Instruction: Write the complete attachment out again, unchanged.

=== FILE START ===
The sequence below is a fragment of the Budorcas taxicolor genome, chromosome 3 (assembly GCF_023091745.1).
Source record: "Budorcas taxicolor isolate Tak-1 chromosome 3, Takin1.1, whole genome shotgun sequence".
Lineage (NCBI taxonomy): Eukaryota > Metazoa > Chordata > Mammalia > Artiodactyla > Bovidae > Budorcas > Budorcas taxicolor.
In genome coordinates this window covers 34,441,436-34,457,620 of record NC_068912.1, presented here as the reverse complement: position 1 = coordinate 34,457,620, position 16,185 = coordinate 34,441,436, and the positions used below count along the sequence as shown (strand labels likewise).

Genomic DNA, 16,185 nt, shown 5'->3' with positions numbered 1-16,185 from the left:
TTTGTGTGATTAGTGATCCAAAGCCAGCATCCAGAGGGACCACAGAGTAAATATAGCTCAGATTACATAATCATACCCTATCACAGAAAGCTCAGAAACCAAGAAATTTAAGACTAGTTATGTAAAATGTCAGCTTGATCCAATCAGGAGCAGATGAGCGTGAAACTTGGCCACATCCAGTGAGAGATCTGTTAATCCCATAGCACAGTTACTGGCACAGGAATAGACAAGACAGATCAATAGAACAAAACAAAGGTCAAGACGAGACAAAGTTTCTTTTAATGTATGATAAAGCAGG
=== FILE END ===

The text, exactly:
The sequence below is a fragment of the Budorcas taxicolor genome, chromosome 3 (assembly GCF_023091745.1).
Source record: "Budorcas taxicolor isolate Tak-1 chromosome 3, Takin1.1, whole genome shotgun sequence".
Lineage (NCBI taxonomy): Eukaryota > Metazoa > Chordata > Mammalia > Artiodactyla > Bovidae > Budorcas > Budorcas taxicolor.
In genome coordinates this window covers 34,441,436-34,457,620 of record NC_068912.1, presented here as the reverse complement: position 1 = coordinate 34,457,620, position 16,185 = coordinate 34,441,436, and the positions used below count along the sequence as shown (strand labels likewise).

Genomic DNA, 16,185 nt, shown 5'->3' with positions numbered 1-16,185 from the left:
TTTGTGTGATTAGTGATCCAAAGCCAGCATCCAGAGGGACCACAGAGTAAATATAGCTCAGATTACATAATCATACCCTATCACAGAAAGCTCAGAAACCAAGAAATTTAAGACTAGTTATGTAAAATGTCAGCTTGATCCAATCAGGAGCAGATGAGCGTGAAACTTGGCCACATCCAGTGAGAGATCTGTTAATCCCATAGCACAGTTACTGGCACAGGAATAGACAAGACAGATCAATAGAACAAAACAAAGGTCAAGACGAGACAAAGTTTCTTTTAATGTATGATAAAGCAGG